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August 18th, 2010 2:47 pm
City of Bell Corruption Impacting Other Cities

In a year or two, we may look back on the City of Bell public employee compensation scandal as the modern day equivalent of Upton Sinclair’s The Jungle.  Both stories showed the general public how bad a particular industry behaved, and prompted serious, far-reaching reforms.

The chief villain in the Bell fiasco (so far) is its former city manager Robert Rizzo.  At the time of his resignation, Rizzo was making close to $800,000 a year, and due to earn hundreds of thousands of dollars a year from his public employee pension.  Now that he’s retired, the pension is kicking in – and so are taxpayers in cities that share Bell’s pension pool.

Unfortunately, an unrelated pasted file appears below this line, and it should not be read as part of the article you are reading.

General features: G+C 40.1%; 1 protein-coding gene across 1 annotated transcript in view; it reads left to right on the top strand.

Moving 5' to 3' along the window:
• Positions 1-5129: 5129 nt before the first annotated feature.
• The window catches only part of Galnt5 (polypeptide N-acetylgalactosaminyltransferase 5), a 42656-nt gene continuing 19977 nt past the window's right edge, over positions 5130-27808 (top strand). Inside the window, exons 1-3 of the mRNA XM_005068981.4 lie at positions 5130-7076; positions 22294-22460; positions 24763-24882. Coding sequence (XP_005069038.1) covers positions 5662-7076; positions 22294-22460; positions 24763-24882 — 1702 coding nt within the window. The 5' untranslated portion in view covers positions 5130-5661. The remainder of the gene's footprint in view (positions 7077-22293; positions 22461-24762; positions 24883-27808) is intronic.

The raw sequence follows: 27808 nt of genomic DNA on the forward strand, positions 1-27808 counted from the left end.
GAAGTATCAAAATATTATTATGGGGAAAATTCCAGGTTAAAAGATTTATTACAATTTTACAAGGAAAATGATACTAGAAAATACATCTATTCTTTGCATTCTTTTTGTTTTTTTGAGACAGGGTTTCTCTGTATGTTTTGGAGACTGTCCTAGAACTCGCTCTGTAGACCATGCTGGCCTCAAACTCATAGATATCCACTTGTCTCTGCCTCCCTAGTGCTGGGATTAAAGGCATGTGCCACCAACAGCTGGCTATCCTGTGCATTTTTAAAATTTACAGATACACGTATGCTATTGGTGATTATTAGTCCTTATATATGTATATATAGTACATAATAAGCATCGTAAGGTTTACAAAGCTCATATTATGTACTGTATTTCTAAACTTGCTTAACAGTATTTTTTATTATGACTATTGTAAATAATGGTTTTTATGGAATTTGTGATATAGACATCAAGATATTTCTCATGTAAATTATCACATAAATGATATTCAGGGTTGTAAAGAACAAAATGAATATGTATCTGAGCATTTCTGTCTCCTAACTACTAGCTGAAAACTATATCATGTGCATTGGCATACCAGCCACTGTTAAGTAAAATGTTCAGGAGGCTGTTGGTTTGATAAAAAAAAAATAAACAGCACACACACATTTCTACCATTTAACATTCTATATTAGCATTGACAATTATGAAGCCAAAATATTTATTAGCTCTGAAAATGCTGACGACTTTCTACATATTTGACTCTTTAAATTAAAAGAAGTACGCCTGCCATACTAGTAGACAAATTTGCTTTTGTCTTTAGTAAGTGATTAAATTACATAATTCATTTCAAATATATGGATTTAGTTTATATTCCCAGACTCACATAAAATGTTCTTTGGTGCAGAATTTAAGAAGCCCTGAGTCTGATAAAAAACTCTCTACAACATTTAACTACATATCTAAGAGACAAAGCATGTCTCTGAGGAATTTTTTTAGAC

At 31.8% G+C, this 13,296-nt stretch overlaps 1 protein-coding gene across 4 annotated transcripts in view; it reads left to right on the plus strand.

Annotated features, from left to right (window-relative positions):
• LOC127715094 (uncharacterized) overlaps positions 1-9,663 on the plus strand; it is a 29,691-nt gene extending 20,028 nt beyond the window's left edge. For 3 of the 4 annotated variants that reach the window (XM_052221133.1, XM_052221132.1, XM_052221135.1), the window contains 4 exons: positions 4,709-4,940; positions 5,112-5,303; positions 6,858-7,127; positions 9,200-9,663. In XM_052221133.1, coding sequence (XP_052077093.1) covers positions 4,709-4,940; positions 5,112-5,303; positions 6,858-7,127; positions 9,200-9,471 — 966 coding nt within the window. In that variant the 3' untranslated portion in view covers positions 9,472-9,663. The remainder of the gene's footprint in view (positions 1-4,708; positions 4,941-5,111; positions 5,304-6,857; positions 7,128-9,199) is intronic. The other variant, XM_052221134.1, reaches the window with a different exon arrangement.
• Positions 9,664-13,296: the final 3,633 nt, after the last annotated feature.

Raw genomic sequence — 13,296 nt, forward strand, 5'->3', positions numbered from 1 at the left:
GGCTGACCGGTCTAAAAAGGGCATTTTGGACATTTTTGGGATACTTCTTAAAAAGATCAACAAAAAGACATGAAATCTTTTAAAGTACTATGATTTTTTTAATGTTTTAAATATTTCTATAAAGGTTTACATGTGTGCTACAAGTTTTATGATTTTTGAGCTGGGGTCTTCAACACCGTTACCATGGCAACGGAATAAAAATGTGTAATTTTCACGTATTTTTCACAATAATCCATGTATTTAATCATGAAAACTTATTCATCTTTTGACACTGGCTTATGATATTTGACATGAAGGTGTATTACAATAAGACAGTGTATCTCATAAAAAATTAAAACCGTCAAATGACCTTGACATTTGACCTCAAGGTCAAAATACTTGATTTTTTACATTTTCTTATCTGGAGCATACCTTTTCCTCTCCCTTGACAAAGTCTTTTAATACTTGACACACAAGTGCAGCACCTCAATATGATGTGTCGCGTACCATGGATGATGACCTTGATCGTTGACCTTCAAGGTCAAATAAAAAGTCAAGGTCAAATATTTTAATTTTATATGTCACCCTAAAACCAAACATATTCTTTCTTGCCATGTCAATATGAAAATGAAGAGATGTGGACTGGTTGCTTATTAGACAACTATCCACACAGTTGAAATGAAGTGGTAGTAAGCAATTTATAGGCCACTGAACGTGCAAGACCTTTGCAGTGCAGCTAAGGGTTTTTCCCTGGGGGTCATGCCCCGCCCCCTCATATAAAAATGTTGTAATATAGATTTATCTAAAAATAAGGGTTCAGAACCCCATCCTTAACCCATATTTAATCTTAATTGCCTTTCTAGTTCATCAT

That means that Hesperia, CA, is on the hook for $80,000 of Rizzo’s estimated $600,000 a year pension (not to work!), even though it fired Rizzo after his four year stint ended in 1992.  Taxpayers in Rancho Cucamonga will be paying $160,000 of the bill, with Bell and other cities who never even hired Rizzo chipping in the rest.

And remember, the estimated $600,000 is owed to Rizzo – by law – every year for the rest of his life.  After being fired by at least two of the cities that hired him.  Insane.  Public employee pension reform may not be a “sexy” issue on the campaign stump, but it is certainly a topic that is sure to get people’s attention during this era of runaway government spending.

The Bell scandal may be the the last, best chance to reign in the power of the public employee unions before they ruin the American economy.

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